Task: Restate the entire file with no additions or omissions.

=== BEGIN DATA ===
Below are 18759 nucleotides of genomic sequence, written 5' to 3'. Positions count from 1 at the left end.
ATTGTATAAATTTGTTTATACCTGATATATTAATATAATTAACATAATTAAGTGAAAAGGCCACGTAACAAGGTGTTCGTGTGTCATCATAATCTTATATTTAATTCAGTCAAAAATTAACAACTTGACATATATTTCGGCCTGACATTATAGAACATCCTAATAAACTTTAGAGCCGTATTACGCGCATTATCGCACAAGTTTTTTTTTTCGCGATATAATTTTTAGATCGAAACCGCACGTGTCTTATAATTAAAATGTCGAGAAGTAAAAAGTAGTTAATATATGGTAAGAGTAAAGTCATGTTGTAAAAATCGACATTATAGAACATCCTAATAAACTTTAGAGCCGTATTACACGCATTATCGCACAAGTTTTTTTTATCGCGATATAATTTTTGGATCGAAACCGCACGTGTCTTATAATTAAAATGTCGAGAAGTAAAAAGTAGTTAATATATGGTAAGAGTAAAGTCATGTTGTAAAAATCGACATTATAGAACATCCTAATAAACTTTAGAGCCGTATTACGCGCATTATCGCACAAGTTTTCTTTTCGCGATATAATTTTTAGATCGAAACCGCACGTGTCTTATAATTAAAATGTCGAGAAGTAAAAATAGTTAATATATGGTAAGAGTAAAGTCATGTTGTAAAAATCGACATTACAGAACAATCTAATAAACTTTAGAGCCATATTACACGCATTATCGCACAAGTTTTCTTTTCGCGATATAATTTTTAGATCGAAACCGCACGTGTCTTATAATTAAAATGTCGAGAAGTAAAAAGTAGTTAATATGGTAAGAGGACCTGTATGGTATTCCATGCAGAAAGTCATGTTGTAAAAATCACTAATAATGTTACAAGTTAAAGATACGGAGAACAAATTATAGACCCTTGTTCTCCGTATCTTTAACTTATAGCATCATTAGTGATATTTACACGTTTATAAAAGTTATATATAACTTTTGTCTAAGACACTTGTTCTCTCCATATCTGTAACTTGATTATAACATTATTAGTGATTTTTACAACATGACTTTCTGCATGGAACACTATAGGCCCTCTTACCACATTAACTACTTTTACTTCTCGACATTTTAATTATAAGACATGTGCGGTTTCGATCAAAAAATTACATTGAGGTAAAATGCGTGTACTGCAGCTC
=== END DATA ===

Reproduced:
Below are 18759 nucleotides of genomic sequence, written 5' to 3'. Positions count from 1 at the left end.
ATTGTATAAATTTGTTTATACCTGATATATTAATATAATTAACATAATTAAGTGAAAAGGCCACGTAACAAGGTGTTCGTGTGTCATCATAATCTTATATTTAATTCAGTCAAAAATTAACAACTTGACATATATTTCGGCCTGACATTATAGAACATCCTAATAAACTTTAGAGCCGTATTACGCGCATTATCGCACAAGTTTTTTTTTTCGCGATATAATTTTTAGATCGAAACCGCACGTGTCTTATAATTAAAATGTCGAGAAGTAAAAAGTAGTTAATATATGGTAAGAGTAAAGTCATGTTGTAAAAATCGACATTATAGAACATCCTAATAAACTTTAGAGCCGTATTACACGCATTATCGCACAAGTTTTTTTTATCGCGATATAATTTTTGGATCGAAACCGCACGTGTCTTATAATTAAAATGTCGAGAAGTAAAAAGTAGTTAATATATGGTAAGAGTAAAGTCATGTTGTAAAAATCGACATTATAGAACATCCTAATAAACTTTAGAGCCGTATTACGCGCATTATCGCACAAGTTTTCTTTTCGCGATATAATTTTTAGATCGAAACCGCACGTGTCTTATAATTAAAATGTCGAGAAGTAAAAATAGTTAATATATGGTAAGAGTAAAGTCATGTTGTAAAAATCGACATTACAGAACAATCTAATAAACTTTAGAGCCATATTACACGCATTATCGCACAAGTTTTCTTTTCGCGATATAATTTTTAGATCGAAACCGCACGTGTCTTATAATTAAAATGTCGAGAAGTAAAAAGTAGTTAATATGGTAAGAGGACCTGTATGGTATTCCATGCAGAAAGTCATGTTGTAAAAATCACTAATAATGTTACAAGTTAAAGATACGGAGAACAAATTATAGACCCTTGTTCTCCGTATCTTTAACTTATAGCATCATTAGTGATATTTACACGTTTATAAAAGTTATATATAACTTTTGTCTAAGACACTTGTTCTCTCCATATCTGTAACTTGATTATAACATTATTAGTGATTTTTACAACATGACTTTCTGCATGGAACACTATAGGCCCTCTTACCACATTAACTACTTTTACTTCTCGACATTTTAATTATAAGACATGTGCGGTTTCGATCAAAAAATTACATTGAGGTAAAATGCGTGTACTGCAGCTC